In a scandal unlike the Department of Justice has ever seen in our lifetimes, all four of the prosecutors working on the case they successfully conducted against Trump political advisor Roger Stone — convicting the dandyish dirty trickster of obstruction, making false statements, and witness tampering during his time working on the president’s 2016 election campaign — have resigned today in protest over the political interference in the sentencing recommendations they submitted to the court just yesterday.
After having submitted a proposal for a seven-to-nine-year prison term for the convicted Trump associate, the prosecutors awoke this morning to find that the president’s overnight Twitter rampage attacking their recommendations as a “miscarriage of justice” had induced enough fear-related trouser-soiling in the senior ranks of the Justice Department to have the experienced prosecutors judgment overturned in a clearly politically motivated perversion of the rule of equal justice for all.
With Trump apparently seeking to guarantee that Stone receives the type of justice equal to his own lack of accountability — without having to suffer the negative publicity that a pre-emptive pardon would create — the injection of politics into the supposedly impartial government agency designed to be insulated from such partisan whims created a furor that had pundits bemoaning the death of the DOJ as an independent body under the unholy leadership of the servile and compliant Attorney General William Barr.
Beauty Surgeon Says: "Do This If Your Eyebrows Are Disappearing"
Beverly Hills MD
Enlarged Prostate? Do This Immediately (If You're over 45)
Neuropathy? Do This to End the Pain (Watch)
Having seen that the president has no compunctions whatsoever in illegally retaliating against those who choose to swear loyalty to the truth and to the institutions they serve rather than to Trump personally, the four principled prosecutors were hailed as brave and defiant in the face of the undermining of their months of effort to bring a criminal to justice based on the facts of the case rather than his relationship with the president.
Perhaps the most heartfelt praise for the acts of conscience that the four veteran Justice Department attorneys undertook today came from someone who could empathize with their difficult positions from experience, former Acting Attorney General Sally Yates.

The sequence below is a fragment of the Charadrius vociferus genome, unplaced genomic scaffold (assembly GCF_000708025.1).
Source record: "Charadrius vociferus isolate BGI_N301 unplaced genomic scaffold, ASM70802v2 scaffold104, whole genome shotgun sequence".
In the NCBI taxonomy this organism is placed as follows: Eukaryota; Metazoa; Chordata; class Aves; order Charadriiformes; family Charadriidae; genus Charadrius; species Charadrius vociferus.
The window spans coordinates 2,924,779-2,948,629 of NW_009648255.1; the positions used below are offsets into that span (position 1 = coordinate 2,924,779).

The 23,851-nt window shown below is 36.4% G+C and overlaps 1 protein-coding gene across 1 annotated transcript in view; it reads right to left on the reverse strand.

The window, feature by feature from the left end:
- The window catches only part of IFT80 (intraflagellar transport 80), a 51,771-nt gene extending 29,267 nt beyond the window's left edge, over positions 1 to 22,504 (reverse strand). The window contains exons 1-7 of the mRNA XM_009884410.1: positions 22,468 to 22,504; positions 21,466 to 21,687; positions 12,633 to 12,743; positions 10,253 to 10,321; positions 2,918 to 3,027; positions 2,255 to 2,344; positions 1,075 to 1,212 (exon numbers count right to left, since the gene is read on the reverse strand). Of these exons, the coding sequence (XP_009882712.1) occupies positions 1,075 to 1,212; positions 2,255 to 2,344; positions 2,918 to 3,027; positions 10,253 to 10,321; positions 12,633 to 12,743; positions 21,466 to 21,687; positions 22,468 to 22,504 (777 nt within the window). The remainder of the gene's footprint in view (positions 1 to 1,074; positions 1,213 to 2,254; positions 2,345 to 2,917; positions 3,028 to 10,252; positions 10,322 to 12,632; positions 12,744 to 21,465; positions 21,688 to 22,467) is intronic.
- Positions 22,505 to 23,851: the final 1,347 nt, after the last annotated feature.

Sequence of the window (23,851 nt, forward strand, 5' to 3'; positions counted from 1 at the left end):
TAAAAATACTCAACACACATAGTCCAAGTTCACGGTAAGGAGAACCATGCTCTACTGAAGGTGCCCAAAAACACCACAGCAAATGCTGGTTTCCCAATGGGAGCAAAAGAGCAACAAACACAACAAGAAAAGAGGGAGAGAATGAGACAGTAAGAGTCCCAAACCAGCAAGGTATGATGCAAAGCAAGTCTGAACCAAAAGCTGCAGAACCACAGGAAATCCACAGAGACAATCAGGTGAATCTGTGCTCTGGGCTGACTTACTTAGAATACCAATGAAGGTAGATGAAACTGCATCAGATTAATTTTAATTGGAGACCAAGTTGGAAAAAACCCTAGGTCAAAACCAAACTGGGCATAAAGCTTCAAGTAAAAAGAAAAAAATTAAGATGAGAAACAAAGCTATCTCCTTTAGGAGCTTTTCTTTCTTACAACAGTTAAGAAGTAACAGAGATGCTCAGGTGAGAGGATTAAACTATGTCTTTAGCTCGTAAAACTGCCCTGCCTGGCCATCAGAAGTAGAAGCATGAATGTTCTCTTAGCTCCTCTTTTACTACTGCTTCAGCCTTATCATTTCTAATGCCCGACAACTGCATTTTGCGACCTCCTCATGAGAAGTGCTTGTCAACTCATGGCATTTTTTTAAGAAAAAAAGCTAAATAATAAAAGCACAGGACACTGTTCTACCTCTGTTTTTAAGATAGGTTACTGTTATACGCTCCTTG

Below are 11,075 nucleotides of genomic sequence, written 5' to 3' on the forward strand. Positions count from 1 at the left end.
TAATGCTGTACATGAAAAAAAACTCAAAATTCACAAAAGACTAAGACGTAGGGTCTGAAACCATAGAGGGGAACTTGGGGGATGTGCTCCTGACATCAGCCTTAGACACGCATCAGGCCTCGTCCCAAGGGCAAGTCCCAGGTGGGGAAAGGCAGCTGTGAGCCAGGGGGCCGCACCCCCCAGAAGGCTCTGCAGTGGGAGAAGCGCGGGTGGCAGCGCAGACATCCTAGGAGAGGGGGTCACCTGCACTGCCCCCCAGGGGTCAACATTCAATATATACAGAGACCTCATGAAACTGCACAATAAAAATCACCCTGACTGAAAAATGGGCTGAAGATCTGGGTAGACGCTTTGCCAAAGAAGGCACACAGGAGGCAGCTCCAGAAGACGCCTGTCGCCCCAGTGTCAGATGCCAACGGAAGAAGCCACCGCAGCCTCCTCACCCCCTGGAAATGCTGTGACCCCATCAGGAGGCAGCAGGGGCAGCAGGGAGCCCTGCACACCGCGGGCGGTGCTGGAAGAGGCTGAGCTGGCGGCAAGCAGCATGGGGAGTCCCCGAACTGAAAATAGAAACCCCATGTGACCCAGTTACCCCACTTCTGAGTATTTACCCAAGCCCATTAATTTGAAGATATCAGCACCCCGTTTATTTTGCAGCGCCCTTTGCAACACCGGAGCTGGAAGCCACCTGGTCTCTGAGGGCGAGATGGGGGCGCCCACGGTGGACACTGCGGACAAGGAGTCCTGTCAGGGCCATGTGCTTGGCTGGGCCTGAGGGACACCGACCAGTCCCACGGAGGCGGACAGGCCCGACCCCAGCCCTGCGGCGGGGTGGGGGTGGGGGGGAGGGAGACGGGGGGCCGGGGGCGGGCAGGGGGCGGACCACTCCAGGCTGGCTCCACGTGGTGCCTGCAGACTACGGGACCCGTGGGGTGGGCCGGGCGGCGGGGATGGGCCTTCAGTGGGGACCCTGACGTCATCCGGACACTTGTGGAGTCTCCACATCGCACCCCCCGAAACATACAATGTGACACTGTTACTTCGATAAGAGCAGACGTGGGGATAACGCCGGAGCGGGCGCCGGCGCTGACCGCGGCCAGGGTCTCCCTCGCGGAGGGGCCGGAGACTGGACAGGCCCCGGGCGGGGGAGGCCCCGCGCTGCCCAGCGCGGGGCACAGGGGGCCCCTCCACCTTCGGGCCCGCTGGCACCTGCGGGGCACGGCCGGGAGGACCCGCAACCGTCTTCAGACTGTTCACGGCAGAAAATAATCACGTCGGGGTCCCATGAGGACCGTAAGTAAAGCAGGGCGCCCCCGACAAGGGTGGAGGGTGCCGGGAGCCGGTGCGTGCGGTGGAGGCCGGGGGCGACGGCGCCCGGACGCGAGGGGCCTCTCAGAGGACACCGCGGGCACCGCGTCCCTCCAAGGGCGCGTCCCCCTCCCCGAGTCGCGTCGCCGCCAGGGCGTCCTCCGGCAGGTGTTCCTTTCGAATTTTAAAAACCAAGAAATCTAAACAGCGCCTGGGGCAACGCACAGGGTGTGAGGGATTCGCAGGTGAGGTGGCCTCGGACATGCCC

To the career men and women of DOJ, you are both the backbone and the heart of the Department. Your noble dedication to the rule of law is the foundation of our republic. https://t.co/GDW3IFBr1x
— Sally Yates (@SallyQYates) February 11, 2020
Yates’ salute to the career federal workers — the dedicated and experienced people that Trump often likes to refer to as the “Deep State” — is certainly heartfelt.
In her brief tenure as acting AG at the very beginning of the Trump administration, before Trump’s initial nominee for the role — former Alabama Senator Jeff Sessions — was confirmed by his former colleagues, Yates was in a similarly uncomfortable spot to the prosecutors who sacrificed their own careers today by putting their moral principals over selfish political expediency.
Duty-bound to report to the White House that Trump’s then-National Security Advisor Michael Flynn had been lying to the FBI about his contacts with Russian diplomats, Yates was forced to watch as the Trump administration failed to act on her advice to fire Flynn for weeks until word leaked to The Washington Post, whereupon Flynn hurriedly resigned.
She also had the unpleasant task of informing Trump that the Department of Justice would not defend his executive order banning residents of seven predominantly Muslim countries from traveling to the U.S. because she felt that the order was not constitutional, an opinion borne out in subsequent court decisions.
In a statement that Yates sent to the Department of Justice staff at the time of her decision to defy Trump’s wishes — a decision that led to her immediate dismissal — she demonstrated just how far the Department has fallen since she left.
“At present, I am not convinced that the defense of the executive order is consistent with these responsibilities of the Department of Justice, nor am I convinced that the executive order is lawful…I am responsible for ensuring that the positions we take in court remain consistent with this institution’s solemn obligation to always seek justice and stand for what is right. For as long as I am the acting Attorney General, the Department of Justice will not present arguments in defense of th[is] executive order, unless and until I become convinced that it is appropriate to do so,” Yates wrote.
In the newly transactional Justice Department under Trump’s latest Attorney General William Barr, standing for what is right has devolved to following the orders of an authoritarian president who knows little about the law and cares even less about it.
The four prosecutors who established their own hero statuses today should be proud to be lauded buy such an inspirational figure as Sally Yates. If only the rest of the Justice Department would rise up in protest in an act as unprecedented as the president’s intervention to interfere in an ongoing sentencing process, the rule of law in America may still have a chance of surviving.